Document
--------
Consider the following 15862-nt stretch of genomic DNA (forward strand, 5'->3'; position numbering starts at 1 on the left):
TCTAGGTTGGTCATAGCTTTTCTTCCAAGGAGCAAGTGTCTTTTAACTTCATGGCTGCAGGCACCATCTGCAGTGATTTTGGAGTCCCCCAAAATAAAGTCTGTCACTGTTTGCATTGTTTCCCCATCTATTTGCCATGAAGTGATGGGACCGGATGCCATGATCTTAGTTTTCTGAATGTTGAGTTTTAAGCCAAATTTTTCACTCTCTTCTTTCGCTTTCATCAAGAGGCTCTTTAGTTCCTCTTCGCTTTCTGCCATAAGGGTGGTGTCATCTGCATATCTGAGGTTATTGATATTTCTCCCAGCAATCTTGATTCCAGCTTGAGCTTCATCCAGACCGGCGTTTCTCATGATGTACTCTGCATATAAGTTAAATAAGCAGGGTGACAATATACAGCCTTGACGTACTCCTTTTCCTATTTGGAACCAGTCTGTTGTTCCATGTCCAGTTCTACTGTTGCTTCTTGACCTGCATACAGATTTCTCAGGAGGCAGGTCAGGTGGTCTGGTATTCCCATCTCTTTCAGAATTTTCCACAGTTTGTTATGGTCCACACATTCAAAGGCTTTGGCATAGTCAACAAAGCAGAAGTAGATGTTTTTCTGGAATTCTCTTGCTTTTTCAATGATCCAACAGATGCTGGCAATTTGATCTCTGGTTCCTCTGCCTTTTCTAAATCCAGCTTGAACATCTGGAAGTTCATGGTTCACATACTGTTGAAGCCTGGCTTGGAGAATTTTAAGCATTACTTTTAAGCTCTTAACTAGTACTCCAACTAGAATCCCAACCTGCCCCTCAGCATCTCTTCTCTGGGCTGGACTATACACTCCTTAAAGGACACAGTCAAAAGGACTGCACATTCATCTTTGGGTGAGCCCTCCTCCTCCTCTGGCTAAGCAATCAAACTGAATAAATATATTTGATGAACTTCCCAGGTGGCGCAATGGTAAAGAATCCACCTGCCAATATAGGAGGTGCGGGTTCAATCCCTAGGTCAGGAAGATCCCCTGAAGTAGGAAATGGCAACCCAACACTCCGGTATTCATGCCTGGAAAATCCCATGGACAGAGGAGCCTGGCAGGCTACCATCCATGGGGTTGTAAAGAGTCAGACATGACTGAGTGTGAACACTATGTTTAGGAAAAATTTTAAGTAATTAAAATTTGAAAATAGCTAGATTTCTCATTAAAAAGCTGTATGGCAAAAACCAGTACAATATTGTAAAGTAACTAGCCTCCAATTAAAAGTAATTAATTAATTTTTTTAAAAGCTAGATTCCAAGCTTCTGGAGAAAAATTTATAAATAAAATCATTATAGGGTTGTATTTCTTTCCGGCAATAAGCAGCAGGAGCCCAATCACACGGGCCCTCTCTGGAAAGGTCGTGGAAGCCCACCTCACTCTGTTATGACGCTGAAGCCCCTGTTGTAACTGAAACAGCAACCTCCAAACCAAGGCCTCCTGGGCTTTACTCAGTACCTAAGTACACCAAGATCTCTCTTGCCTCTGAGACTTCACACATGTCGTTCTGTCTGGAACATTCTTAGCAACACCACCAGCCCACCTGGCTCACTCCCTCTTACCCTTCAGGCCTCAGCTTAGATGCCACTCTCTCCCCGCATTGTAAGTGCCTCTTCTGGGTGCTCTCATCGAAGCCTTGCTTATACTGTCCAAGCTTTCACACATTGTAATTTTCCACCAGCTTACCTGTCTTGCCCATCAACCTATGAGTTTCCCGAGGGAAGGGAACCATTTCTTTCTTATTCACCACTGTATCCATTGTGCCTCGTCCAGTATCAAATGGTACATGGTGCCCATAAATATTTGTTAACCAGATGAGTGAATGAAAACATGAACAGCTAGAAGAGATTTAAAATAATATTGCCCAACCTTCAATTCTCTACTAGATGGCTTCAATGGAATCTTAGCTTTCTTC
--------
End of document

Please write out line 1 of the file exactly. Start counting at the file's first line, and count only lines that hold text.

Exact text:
Consider the following 15862-nt stretch of genomic DNA (forward strand, 5'->3'; position numbering starts at 1 on the left):